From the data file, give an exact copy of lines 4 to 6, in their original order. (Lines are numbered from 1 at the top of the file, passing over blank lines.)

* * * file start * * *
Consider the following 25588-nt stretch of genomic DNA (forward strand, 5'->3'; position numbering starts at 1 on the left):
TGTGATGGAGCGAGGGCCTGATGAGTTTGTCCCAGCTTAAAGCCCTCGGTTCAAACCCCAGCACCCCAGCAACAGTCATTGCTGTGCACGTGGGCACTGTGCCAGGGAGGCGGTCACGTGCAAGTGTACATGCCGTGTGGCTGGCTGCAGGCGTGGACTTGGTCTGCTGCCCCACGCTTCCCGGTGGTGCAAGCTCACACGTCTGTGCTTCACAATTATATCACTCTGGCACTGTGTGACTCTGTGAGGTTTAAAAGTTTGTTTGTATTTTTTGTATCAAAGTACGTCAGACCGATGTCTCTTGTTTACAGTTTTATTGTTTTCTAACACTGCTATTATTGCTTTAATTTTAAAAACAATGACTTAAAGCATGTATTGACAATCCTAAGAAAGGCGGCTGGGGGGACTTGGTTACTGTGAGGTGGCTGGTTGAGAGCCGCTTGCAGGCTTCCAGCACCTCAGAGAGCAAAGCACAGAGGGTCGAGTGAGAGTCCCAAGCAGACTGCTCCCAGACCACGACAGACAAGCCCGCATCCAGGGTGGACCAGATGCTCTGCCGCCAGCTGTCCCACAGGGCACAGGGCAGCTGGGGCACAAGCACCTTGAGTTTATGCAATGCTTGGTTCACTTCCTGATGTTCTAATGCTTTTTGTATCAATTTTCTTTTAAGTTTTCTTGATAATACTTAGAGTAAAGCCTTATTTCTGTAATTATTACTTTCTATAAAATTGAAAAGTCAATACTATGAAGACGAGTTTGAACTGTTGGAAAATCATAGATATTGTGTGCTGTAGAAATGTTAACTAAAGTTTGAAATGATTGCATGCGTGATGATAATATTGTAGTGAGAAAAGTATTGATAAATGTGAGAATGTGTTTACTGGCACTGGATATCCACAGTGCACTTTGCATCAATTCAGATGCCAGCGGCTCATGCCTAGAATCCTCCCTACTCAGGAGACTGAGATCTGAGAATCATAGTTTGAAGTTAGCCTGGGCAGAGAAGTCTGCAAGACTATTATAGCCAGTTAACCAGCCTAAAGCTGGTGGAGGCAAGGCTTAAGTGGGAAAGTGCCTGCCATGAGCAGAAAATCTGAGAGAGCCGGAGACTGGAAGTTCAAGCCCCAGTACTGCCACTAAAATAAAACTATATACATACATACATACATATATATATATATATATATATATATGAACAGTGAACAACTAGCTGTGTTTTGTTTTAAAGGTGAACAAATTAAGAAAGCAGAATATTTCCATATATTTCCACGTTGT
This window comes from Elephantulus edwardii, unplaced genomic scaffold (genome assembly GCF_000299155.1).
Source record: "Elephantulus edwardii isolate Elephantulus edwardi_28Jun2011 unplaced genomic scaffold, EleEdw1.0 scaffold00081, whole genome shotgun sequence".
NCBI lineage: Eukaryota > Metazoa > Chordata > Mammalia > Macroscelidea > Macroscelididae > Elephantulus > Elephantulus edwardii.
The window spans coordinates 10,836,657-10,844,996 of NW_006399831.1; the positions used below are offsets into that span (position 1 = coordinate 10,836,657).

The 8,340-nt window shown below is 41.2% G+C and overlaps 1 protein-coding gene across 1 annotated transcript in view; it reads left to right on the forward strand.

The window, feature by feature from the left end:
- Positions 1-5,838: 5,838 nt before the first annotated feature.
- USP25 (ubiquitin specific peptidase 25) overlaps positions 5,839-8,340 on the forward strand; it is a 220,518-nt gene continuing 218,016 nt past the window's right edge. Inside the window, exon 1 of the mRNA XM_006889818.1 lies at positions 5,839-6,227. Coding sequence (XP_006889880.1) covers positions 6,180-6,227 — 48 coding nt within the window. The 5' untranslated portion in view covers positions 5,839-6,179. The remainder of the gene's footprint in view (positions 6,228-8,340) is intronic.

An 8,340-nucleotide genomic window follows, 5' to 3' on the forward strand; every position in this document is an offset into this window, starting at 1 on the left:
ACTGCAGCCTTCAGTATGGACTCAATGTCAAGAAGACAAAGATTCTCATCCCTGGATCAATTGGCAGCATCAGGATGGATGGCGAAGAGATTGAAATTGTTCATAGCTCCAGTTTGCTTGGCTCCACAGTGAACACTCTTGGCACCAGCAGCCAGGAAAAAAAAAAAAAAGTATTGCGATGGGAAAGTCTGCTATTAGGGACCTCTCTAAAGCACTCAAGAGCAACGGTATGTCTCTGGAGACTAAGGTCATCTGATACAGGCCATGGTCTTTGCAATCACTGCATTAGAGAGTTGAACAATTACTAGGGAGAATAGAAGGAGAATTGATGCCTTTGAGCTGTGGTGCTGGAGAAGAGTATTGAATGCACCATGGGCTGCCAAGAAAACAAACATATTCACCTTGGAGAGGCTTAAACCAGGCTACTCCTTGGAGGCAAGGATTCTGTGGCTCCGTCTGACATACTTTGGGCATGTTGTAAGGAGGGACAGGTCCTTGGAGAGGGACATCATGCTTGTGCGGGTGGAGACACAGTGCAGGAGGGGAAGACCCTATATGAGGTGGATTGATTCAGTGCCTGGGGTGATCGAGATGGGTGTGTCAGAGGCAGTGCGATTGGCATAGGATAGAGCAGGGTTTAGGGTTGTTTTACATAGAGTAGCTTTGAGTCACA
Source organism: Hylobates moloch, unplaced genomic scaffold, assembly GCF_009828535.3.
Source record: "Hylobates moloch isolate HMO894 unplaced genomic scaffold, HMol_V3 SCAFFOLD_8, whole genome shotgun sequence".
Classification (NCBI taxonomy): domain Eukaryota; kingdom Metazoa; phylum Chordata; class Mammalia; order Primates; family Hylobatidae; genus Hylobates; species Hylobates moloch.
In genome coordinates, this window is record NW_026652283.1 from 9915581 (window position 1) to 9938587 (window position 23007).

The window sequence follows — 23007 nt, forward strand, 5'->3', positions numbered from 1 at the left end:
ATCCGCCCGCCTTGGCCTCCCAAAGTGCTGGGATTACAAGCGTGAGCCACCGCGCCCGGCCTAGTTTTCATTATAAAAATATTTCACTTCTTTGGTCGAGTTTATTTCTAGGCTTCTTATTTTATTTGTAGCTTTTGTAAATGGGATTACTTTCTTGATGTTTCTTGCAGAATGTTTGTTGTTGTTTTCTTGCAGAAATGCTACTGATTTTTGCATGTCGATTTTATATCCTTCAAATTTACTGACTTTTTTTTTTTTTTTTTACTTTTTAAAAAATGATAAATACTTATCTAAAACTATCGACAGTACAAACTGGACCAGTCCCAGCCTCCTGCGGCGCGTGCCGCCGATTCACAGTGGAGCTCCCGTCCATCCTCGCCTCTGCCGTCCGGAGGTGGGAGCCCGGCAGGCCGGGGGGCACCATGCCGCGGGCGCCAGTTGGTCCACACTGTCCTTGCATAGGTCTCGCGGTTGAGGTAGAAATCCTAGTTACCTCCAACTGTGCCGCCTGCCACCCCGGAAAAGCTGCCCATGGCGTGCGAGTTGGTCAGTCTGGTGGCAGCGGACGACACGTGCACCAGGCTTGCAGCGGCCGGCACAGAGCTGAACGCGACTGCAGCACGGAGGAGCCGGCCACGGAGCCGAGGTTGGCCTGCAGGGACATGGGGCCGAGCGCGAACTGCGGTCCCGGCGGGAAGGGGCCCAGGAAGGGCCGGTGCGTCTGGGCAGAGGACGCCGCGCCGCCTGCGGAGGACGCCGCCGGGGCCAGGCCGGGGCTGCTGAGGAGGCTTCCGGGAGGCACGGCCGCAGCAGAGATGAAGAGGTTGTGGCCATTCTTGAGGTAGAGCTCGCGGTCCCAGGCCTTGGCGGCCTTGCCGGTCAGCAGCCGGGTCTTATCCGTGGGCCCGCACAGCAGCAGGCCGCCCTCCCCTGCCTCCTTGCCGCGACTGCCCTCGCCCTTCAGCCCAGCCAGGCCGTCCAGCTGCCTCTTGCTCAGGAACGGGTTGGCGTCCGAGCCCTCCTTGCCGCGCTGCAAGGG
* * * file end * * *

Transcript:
Source record: "Elephantulus edwardii isolate Elephantulus edwardi_28Jun2011 unplaced genomic scaffold, EleEdw1.0 scaffold00081, whole genome shotgun sequence".
NCBI lineage: Eukaryota > Metazoa > Chordata > Mammalia > Macroscelidea > Macroscelididae > Elephantulus > Elephantulus edwardii.
The window spans coordinates 10,836,657-10,844,996 of NW_006399831.1; the positions used below are offsets into that span (position 1 = coordinate 10,836,657).